The majority of the Chromebooks tend to have 16GB of onboard storage with some high-end models having twice that. For the intended usage where everything is done in the web, that is sufficient, but when you need local storage for offline occasions (e.g. when traveling), 16GB or 32GB will not get you far. There is always the option of carrying external storage to expand the internal storage, but there is another alternative: upgrading the internal SSD. Read on to find out how the upgrade is done and how MyDigitalSSD's Super Boot Drive M.2 2242 SSDs does in our Chromebook tests, as well as how it fares as a standard SSD.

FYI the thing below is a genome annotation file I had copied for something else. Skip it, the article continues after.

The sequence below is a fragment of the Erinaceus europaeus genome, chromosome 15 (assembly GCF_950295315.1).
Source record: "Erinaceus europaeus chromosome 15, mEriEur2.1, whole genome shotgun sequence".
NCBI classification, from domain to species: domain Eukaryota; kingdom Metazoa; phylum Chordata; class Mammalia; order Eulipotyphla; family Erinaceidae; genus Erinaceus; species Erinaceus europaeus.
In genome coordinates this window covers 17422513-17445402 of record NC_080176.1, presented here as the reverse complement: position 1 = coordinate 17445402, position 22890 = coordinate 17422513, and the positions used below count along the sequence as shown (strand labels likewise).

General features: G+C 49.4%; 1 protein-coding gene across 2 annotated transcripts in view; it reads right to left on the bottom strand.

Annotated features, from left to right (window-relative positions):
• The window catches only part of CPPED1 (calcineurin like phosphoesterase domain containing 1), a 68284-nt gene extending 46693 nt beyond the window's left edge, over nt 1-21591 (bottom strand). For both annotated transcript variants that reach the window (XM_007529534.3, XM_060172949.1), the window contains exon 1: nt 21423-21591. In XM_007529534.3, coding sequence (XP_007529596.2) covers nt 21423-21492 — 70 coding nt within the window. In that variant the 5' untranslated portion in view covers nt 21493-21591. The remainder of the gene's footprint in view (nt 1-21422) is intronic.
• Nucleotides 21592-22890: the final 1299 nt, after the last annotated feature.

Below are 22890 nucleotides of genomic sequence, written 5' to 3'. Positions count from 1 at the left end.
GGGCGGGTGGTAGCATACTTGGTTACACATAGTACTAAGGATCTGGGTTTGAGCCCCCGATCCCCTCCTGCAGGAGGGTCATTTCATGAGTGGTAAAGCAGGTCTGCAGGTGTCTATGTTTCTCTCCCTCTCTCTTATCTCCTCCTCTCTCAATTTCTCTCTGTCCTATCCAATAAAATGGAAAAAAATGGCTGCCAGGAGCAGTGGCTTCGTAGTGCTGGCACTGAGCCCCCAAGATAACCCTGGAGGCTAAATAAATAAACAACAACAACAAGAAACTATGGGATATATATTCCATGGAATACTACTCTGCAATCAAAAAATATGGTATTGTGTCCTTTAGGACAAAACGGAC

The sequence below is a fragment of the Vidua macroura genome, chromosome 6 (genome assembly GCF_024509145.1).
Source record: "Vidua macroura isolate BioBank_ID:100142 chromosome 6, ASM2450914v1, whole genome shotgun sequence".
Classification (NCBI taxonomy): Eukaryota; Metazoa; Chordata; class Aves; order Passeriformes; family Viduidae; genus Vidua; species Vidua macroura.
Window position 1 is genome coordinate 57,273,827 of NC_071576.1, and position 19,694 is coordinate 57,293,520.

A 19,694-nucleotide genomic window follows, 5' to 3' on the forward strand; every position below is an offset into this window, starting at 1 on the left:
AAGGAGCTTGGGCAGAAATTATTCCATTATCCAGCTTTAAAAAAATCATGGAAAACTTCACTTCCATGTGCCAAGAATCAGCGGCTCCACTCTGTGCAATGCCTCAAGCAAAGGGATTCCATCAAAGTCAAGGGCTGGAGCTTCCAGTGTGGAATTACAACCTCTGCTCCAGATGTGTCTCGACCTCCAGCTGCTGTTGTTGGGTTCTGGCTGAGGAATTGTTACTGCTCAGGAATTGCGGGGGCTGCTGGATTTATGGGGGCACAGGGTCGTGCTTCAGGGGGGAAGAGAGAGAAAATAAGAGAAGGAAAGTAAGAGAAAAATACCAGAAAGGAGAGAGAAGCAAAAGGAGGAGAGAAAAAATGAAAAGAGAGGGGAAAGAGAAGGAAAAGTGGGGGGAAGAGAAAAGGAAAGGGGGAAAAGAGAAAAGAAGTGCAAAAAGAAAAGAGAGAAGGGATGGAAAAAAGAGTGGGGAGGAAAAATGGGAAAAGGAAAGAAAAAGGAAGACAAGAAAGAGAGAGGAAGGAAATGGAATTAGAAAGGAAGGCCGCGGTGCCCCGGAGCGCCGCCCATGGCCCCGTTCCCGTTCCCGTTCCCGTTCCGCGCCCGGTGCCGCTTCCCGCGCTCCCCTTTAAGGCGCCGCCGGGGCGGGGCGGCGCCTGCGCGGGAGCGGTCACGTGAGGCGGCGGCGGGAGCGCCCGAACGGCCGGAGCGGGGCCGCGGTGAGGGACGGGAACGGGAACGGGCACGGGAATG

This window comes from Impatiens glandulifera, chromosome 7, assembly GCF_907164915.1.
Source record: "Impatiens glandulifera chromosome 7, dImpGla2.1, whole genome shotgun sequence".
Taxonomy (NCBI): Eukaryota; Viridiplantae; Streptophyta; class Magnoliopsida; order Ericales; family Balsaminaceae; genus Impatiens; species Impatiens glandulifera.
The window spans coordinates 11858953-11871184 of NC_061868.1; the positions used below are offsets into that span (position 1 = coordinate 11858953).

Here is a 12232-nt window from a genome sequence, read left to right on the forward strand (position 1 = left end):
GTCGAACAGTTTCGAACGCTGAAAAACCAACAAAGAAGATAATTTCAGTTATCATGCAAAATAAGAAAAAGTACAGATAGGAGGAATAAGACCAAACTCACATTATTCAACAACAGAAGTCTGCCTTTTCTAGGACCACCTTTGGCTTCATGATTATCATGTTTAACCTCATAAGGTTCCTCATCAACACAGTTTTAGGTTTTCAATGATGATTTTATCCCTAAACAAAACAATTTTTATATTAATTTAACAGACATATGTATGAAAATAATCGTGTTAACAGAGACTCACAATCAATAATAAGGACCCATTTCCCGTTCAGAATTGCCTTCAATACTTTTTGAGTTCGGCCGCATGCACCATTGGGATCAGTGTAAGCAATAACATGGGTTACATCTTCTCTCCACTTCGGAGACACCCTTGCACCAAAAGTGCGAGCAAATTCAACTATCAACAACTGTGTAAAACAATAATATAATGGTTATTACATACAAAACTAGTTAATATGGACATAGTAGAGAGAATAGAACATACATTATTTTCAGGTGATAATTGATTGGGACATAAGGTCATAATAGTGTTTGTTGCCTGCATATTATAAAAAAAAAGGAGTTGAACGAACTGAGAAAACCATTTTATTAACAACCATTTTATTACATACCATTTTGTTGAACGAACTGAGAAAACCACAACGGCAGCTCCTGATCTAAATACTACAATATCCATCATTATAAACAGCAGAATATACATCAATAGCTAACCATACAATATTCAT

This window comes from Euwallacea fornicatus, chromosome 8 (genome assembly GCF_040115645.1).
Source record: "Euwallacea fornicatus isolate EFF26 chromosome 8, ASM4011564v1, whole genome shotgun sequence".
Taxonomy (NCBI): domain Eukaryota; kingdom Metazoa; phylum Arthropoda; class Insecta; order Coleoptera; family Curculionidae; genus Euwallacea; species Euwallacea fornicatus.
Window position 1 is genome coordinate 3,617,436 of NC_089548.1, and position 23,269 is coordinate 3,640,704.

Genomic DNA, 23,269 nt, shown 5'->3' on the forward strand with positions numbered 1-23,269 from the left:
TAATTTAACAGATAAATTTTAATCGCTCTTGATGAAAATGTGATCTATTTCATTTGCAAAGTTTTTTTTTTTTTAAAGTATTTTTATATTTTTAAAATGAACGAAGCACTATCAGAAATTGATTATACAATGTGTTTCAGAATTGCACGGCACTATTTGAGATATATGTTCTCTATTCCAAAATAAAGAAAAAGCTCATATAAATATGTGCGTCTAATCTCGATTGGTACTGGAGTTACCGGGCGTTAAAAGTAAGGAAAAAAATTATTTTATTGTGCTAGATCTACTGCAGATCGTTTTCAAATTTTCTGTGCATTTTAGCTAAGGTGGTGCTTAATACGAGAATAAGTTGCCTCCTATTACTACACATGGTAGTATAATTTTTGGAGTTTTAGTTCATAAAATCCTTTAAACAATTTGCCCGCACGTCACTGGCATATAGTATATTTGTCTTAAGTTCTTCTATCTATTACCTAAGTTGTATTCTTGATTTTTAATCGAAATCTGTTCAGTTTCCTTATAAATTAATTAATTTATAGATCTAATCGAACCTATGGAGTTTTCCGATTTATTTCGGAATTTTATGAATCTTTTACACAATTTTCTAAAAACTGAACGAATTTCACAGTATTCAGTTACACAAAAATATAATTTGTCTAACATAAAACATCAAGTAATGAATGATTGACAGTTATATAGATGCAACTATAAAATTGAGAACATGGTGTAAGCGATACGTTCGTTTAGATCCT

One focus of PC design is towards the smaller form factor. While mini-ITX is the standard ‘small’ form factor, Apacer is starting to sample their Combo SDIMMs that add...19 by Ian Cutress on 8/2/2014
ASRock has a history of bringing new features to motherboards where others can tread conservatively. For the Z97 Extreme6 we have an M.2 slot that runs at PCIe x4...39 by Ian Cutress on 5/24/2014
One of the next big things in motherboard development is the progressive move to faster storage – the superseding of SATA 3 Gbps and SATA 6 Gbps. We...25 by Ian Cutress on 12/12/2013
We've seen a bunch of custom SSD form factors with the arrival of Ultrabooks as well as systems like the MacBook Air and Retina MacBook Pro. The need is...35 by Anand Lal Shimpi on 9/13/2012